Nica Richards
Deputy online news editor
5 minute read
29 Jan 2021
4:19 pm

PICS: Rescued Cape cormorant chicks faring well after being abandoned by their parents

Nica Richards

The chicks' parents likely abandoned them due to lack of food.

Some of the 1700 Cape cormorant chicks rescued off Robben Island after being abandoned by their parents. It is suspected the abandonment was due to lack of food. Picture: SANCCOB

An epic rescue operation to save close to 1700 Cape cormorant chick conducted earlier in January has been a raging success. 

The operation was undertaken by the Southern African Foundation for the Conservation of Coastal Birds (SANCCOB), the Robben Island Museum (RIM), the Two Oceans Aquarium and the National Sea Rescue Institute (NSRI) on 12 and 13 January, after the chicks were abandoned by their parents. 

A Cape cormorant chick sticks its beak out of a box at the Southern African Foundation for the Conservation of Coastal Birds after being rescued with about 1700 others from Robben Island, in Cape Town. Picture: Rodger Bosch/AFP

A volunteer feeds a piece of sardine to one of the 1700 Cape cormorant chicks being taken care of, after being rescued from Robben Island, at the Southern African Foundation for the Conservation of Coastal Birds. Picture: Rodger Bosch/AFP

Cape cormorant chicks being rescued. Picture: SANCCOB

As the chicks were too young to fend for themselves, their future involved certain death, until the rescue operation, the second-biggest in the Western Cape, commenced. Some chicks did perish, but the majority of the young birds were saved.

Volunteers feed Cape cormorant chicks. Picture: SANCCOB

A volunteer gets ready to feed one of the 1700 Cape cormorant chicks being taken care of, after being rescued from Robben Island. Picture: Rodger Bosch/AFP

SANCCOB researchers suspect lack of food to be the main reason for the mass abandonment. 

“Cape cormorants feed mainly on anchovy, and to a smaller extent, on sardines, and these small pelagic fish species are at very low levels at the moment,” said SANCCOB research manager Dr Katta Ludynia. 

Volunteers prepare a tasty sardine snack for rescued Cape cormorant chicks. Picture: SANCCOB

Ludynia said a number of fish species were in short supply at the moment, which results in “dramatic population declines”.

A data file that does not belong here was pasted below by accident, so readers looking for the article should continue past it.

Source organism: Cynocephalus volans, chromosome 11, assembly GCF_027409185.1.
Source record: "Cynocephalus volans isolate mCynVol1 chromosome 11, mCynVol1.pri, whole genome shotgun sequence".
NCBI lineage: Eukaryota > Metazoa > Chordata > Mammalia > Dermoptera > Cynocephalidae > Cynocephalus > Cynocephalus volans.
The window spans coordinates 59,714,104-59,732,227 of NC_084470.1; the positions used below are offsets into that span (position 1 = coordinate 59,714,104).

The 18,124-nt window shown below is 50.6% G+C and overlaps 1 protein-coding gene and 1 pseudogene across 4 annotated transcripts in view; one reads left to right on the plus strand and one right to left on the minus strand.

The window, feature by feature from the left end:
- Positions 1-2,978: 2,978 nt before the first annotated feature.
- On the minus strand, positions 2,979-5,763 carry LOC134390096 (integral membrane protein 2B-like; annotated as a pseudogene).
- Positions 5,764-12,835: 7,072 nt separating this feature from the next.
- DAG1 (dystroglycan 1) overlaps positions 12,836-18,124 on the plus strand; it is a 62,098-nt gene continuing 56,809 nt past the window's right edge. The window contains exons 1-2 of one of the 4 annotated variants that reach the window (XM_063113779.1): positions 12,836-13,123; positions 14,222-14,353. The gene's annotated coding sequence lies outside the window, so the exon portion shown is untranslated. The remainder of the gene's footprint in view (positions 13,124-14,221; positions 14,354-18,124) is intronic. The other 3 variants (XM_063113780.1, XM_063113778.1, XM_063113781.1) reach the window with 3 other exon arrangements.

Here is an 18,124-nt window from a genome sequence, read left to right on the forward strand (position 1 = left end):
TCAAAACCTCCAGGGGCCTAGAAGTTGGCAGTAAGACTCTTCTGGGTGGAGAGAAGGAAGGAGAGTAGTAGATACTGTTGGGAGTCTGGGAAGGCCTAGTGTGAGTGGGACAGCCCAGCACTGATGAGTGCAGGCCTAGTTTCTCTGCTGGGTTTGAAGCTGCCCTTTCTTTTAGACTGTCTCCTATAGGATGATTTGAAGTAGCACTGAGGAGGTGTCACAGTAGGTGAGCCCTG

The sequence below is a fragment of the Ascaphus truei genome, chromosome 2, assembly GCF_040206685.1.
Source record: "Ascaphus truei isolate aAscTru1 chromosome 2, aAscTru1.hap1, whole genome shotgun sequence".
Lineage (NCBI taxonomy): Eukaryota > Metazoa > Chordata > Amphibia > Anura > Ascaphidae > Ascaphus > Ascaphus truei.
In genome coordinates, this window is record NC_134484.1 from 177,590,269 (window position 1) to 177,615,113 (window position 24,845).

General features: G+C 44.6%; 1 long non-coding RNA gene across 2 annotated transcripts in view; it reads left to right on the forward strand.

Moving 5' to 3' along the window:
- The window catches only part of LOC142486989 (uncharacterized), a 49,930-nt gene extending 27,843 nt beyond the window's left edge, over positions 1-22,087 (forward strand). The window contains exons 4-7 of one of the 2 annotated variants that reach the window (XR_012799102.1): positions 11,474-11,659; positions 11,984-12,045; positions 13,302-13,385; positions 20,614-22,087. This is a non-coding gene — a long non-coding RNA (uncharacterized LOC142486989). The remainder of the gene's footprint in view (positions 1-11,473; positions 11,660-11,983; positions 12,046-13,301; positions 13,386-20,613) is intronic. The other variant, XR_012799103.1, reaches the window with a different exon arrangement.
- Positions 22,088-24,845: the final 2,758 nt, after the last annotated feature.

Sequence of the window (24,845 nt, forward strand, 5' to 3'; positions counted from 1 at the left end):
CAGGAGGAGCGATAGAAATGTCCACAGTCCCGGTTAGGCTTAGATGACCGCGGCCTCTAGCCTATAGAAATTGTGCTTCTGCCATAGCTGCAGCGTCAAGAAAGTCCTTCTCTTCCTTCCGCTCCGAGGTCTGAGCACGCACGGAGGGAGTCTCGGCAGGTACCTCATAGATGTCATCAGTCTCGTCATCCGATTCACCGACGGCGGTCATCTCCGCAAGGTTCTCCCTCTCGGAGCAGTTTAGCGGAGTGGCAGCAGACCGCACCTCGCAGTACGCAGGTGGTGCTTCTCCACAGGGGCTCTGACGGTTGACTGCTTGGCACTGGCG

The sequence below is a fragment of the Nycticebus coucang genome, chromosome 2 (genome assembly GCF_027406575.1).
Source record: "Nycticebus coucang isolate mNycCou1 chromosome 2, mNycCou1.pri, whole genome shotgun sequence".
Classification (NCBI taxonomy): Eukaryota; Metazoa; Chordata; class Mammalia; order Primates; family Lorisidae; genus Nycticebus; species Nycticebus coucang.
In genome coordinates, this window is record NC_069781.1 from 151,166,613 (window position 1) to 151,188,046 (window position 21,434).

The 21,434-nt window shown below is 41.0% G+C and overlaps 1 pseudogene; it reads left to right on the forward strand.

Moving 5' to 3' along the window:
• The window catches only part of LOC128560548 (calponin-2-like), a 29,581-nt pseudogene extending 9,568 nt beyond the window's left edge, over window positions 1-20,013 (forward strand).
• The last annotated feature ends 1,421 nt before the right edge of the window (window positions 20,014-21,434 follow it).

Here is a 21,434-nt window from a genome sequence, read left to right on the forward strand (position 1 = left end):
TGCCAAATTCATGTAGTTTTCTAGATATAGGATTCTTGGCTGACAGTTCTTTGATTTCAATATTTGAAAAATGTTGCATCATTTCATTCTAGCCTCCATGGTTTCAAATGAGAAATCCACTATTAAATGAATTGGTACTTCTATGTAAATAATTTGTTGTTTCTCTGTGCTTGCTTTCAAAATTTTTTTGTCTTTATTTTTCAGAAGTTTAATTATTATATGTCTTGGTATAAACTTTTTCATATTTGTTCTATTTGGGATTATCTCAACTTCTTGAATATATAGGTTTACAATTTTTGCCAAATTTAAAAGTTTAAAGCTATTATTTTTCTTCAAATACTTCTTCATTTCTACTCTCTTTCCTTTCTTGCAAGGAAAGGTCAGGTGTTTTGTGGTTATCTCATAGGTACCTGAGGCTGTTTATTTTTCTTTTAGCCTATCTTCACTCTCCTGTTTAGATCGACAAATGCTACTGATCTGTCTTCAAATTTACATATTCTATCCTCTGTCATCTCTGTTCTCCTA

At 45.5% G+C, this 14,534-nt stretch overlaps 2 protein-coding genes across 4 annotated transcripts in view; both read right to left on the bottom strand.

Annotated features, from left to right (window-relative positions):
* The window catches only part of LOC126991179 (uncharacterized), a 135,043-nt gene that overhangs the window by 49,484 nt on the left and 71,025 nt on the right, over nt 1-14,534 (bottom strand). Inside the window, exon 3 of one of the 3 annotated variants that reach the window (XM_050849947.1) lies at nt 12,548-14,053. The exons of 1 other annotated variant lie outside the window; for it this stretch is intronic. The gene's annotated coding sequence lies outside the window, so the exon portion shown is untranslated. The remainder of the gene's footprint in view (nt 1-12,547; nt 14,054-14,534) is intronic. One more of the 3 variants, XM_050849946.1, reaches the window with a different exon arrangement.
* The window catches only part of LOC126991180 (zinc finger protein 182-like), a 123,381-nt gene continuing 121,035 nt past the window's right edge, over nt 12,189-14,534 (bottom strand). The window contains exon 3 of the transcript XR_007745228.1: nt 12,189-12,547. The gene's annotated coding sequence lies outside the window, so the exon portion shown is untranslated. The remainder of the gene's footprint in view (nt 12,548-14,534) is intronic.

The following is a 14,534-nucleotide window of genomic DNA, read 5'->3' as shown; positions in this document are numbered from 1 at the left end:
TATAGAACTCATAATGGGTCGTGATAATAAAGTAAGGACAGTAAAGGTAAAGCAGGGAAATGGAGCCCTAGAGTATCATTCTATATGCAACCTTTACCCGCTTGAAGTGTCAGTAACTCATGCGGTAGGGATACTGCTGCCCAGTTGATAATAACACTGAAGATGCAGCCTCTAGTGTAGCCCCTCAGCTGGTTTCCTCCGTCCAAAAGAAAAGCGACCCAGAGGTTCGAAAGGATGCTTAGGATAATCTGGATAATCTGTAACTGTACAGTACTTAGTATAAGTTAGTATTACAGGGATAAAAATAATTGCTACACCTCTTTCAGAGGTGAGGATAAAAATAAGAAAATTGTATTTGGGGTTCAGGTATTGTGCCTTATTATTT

A volunteer cleans out an adjoining enclosure next to some of the 1700 Cape cormorant chicks being taken care of, after being rescued from Robben Island. Picture: Rodger Bosch/AFP

Some of these include the African penguin, the Cape gannet and the Cape cormorant, all of which are currently listed as endangered by the International Union for Conservation of Nature (IUCN). 

“Lack of sufficient food is the primary factor for the most recent declines observed,” Ludynia said. 

Some of the 1700 Cape cormorant chicks rescued off Robben Island after being abandoned by their parents. It is suspected the abandonment was due to lack of food. Picture: Rodger Bosch/AFP

At first, it was thought that the adult Cape cormorants may have floated out to sea to cool down. 

This was disputed by Ludynia, who explained that these birds were summer breeders, and were used to hot weather. 

She said a recent study on cormorant species did not find abandonment at high temperatures to be a factor, especially not what was witnessed recently. 

Cape cormorant chicks eat their lunch of sardines at the Southern African Foundation for the Conservation of Coastal Birds. Picture: Rodger Bosch/AFP

During the rescue operation, the NSRI’s Table Bay station dispatched a rescue party and sea raft. They then boxed and transported the chicks to the mainland.

NSRI to the rescue. Picture: SANCCOB

As soon as the chicks arrived at SANCCOB’s seabird hospital, they were weighed and hydrated quickly, to reduce their stress, and placed in designated pens according to their weight. 

Veterinarians then assessed each chick. The chicks weighed between 150g and 600g. 

Some chicks weighed just 150g. Picture: SANCCOB

The high survival rate of the rescued chicks is due to speedy, coordinated action and the careful watchful eyes of RIM and SANCCOB’s penguin and seabird rangers.

The adults were gone for just hours before the alarm was raised that the chicks were in peril. 

But the incident still bothers experts who noted the unusual activity of the adult Cape cormorants. 

RIM head of heritage and research Thabo Seshoka said it was “an anomaly that both RIM and SANCCOB are studying”.

Hundreds of boxes of Cape cormorant chicks. Picture: SANCCOB

He explained that 186 bird species made use of Robben Island to breed, which was why it was a Marine Protected Area. The island was more than a World Heritage site. The constant breeding activity “underpins the need for responsible tourism on the island”, Seshoka added. 

Cape cormorant chicks are numbered. Picture: SANCCOB

Volunteers carry boxes with some of the 1700 Cape cormorant chicks being taken care of, after being rescued from Robben Island, at the Southern African Foundation for the Conservation of Coastal Birds. Picture: Rodger Bosch/AFP

“Conservation is central to the Robben Island Museum’s mandate as a museum. Although the island was proclaimed a World Heritage Site in 1999 under the category of cultural landscapes, fauna and flora form part of our valuable heritage assets and must be prudently conserved and sustained at all times. 

“We appreciate our collaboration with SANCCOB as it bolsters our efforts in managing the island as an integrated resource,” Seshoka said. 

Some of the 1700 Cape cormorant chicks being taken care of, after being rescued from Robben Island, at the Southern African Foundation for the Conservation of Coastal Birds. Picture: Rodger Bosch/AFP

If you would like to donate funds to help SANCCOB look after the surviving chicks, click here.

Items urgently needed to help Cape cormorant chicks. Image: SANCCOB

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